The Vanguard Information Technology Index Fund ETF Shares (VGT) and the Vanguard Small-Cap Value Index Fund ETF Shares (VBR) are both among the Top 100 ETFs. VGT is a Vanguard Technology fund and VBR is a Vanguard Small Value fund. So, what’s the difference between VGT and VBR? And which fund is better?
The expense ratio of VGT is 0.03 percentage points higher than VBR’s (0.1% vs. 0.07%). VGT also has a higher exposure to the technology sector and a lower standard deviation. Overall, VGT has provided higher returns than VBR over the past ten years.
In this article, we’ll compare VGT vs. VBR. We’ll look at industry exposure and annual returns, as well as at their performance and portfolio growth. Moreover, I’ll also discuss VGT’s and VBR’s fund composition, holdings, and risk metrics and examine how these affect their overall returns.
|Name||Vanguard Information Technology Index Fund ETF Shares||Vanguard Small-Cap Value Index Fund ETF Shares|
The Vanguard Information Technology Index Fund ETF Shares (VGT) is a Technology fund that is issued by Vanguard. It currently has 54.13B total assets under management and has yielded an average annual return of 20.84% over the past 10 years. The fund has a dividend yield of 0.66% with an expense ratio of 0.1%.
The Vanguard Small-Cap Value Index Fund ETF Shares (VBR) is a Small Value fund that is issued by Vanguard. It currently has 48.08B total assets under management and has yielded an average annual return of 12.28% over the past 10 years. The fund has a dividend yield of 1.6% with an expense ratio of 0.07%.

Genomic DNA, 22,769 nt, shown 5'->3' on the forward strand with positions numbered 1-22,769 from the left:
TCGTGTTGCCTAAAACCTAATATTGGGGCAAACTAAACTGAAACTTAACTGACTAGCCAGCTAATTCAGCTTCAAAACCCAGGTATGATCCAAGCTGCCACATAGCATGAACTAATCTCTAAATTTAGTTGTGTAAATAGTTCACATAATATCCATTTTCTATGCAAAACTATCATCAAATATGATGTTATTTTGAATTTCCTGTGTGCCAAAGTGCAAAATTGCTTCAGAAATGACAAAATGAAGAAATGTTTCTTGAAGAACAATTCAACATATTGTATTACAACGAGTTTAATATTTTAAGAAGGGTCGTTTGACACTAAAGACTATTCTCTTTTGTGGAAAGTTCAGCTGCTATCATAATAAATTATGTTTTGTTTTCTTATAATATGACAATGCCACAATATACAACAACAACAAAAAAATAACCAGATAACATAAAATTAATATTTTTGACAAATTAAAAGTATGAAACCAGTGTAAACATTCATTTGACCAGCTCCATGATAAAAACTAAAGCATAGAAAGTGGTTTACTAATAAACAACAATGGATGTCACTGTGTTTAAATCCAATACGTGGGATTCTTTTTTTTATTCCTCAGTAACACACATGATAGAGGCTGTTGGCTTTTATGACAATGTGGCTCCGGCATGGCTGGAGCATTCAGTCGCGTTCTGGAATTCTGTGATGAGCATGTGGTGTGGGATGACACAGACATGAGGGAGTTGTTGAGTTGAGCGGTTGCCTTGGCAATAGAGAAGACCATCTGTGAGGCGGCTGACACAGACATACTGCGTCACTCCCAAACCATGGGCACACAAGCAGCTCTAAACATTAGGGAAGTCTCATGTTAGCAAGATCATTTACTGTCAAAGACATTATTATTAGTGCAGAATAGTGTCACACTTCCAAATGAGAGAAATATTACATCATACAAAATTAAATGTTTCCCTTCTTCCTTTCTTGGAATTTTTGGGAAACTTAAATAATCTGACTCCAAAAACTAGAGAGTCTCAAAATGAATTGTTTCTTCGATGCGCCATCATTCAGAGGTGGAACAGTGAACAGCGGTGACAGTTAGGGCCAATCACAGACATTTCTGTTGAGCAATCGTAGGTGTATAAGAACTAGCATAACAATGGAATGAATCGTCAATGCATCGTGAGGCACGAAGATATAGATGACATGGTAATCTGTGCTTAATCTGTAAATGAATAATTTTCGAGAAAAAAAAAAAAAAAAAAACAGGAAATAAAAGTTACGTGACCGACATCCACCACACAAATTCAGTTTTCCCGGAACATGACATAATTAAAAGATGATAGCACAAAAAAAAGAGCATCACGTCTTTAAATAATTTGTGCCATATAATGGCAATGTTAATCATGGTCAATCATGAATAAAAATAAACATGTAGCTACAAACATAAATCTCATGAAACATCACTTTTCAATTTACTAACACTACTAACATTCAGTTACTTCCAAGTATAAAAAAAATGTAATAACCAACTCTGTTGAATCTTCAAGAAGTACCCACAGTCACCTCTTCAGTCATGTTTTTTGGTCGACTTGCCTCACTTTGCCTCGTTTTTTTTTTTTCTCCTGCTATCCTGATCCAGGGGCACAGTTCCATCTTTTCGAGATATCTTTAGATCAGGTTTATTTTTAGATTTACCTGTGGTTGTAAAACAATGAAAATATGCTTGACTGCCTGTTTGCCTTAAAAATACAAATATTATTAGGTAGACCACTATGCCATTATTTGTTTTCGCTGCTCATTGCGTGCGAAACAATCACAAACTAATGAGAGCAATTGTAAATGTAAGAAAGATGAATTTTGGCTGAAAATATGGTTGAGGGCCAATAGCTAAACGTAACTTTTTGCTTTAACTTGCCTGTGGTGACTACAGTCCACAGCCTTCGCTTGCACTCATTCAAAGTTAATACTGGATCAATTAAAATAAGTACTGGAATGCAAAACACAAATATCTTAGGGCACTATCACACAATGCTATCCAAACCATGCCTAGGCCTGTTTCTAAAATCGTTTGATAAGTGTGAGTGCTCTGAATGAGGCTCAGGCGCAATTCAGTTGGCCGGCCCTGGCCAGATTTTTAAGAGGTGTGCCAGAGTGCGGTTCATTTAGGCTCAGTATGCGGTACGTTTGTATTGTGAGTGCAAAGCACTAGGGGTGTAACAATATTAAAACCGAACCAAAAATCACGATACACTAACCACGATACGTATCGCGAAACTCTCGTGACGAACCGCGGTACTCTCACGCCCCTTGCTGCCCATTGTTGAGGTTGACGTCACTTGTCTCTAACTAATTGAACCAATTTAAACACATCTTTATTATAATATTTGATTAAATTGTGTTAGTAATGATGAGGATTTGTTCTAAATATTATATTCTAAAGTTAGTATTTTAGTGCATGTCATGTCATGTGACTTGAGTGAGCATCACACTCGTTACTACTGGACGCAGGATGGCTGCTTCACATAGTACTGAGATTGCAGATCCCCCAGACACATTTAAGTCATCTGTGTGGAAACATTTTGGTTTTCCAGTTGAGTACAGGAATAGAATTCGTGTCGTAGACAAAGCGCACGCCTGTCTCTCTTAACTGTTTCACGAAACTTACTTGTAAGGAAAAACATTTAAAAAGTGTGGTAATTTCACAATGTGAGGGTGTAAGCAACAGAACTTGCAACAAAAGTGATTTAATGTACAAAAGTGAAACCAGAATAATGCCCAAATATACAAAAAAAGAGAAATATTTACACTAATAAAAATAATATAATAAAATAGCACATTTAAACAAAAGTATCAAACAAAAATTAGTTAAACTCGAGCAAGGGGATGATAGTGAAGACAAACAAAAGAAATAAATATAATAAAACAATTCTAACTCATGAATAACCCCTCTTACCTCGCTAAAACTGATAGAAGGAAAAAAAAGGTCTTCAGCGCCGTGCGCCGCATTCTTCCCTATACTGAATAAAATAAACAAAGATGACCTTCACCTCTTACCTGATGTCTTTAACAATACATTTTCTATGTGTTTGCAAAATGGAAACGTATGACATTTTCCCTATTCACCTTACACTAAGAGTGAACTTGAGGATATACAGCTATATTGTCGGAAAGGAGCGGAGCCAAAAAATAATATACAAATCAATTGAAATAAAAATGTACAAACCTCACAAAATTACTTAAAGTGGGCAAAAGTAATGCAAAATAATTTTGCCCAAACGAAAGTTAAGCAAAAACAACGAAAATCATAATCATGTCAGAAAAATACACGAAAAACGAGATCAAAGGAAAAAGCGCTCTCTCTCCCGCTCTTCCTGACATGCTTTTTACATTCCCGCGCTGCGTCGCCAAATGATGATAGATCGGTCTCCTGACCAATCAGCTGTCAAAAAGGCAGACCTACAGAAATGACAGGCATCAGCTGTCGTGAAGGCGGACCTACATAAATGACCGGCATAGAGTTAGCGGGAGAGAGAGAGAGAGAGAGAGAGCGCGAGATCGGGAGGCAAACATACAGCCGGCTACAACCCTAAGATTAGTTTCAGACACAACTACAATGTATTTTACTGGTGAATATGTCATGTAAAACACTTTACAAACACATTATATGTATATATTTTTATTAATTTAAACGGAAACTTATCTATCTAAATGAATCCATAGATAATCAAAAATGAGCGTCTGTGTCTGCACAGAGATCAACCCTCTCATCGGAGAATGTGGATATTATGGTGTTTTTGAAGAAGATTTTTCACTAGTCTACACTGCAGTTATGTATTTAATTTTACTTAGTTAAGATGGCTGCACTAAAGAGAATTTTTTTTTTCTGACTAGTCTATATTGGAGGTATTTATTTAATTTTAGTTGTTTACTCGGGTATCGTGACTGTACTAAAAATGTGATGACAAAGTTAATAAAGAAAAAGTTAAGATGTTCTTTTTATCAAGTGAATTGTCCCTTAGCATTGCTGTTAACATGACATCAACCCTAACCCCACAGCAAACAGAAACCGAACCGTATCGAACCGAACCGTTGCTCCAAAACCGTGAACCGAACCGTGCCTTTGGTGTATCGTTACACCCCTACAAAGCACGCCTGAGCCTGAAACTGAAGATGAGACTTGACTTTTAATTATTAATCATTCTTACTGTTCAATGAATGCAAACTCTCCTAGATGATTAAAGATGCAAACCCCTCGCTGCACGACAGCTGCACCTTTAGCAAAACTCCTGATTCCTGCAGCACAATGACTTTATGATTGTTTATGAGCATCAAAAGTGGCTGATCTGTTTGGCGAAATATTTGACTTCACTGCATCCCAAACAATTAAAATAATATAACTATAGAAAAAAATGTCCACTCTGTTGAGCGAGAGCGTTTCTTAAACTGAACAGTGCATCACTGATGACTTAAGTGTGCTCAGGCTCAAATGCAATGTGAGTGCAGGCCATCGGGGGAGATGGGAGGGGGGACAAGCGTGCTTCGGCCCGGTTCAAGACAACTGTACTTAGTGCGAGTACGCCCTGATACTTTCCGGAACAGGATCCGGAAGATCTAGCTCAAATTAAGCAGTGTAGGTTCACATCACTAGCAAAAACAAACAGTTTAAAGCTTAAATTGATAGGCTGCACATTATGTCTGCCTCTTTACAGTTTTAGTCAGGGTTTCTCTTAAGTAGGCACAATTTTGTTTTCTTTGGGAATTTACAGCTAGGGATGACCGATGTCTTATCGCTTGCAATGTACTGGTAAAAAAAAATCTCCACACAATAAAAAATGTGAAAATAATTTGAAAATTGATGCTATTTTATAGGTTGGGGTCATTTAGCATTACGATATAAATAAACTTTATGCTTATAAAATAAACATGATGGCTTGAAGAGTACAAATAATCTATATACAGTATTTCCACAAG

VGT’s dividend yield is 0.94% lower than that of VBR (0.66% vs. 1.6%). Also, VGT yielded on average 8.55% more per year over the past decade (20.84% vs. 12.28%). The expense ratio of VGT is 0.03 percentage points higher than VBR’s (0.1% vs. 0.07%).
FYI: The best way I've found to invest in ETFs is through M1 Finance. It's free and you even get an instant line of credit! Have a look here (link to M1 Finance).
The Vanguard Information Technology Index Fund ETF Shares (VGT) has the most exposure to the Technology sector at 88.89%. This is followed by Financial Services and Industrials at 8.83% and 1.67% respectively. Consumer Cyclical (0.0%), Real Estate (0.0%), and Consumer Defensive (0.0%) only make up 0.00% of the fund’s total assets.
VGT’s mid-section with moderate exposure is comprised of Healthcare, Utilities, Energy, Communication Services, and Industrials stocks at 0.0%, 0.0%, 0.0%, 0.61%, and 1.67%.
The Vanguard Small-Cap Value Index Fund ETF Shares (VBR) has the most exposure to the Financial Services sector at 20.04%. This is followed by Industrials and Consumer Cyclical at 18.44% and 13.82% respectively. Utilities (3.65%), Consumer Defensive (4.36%), and Energy (5.15%) only make up 13.16% of the fund’s total assets.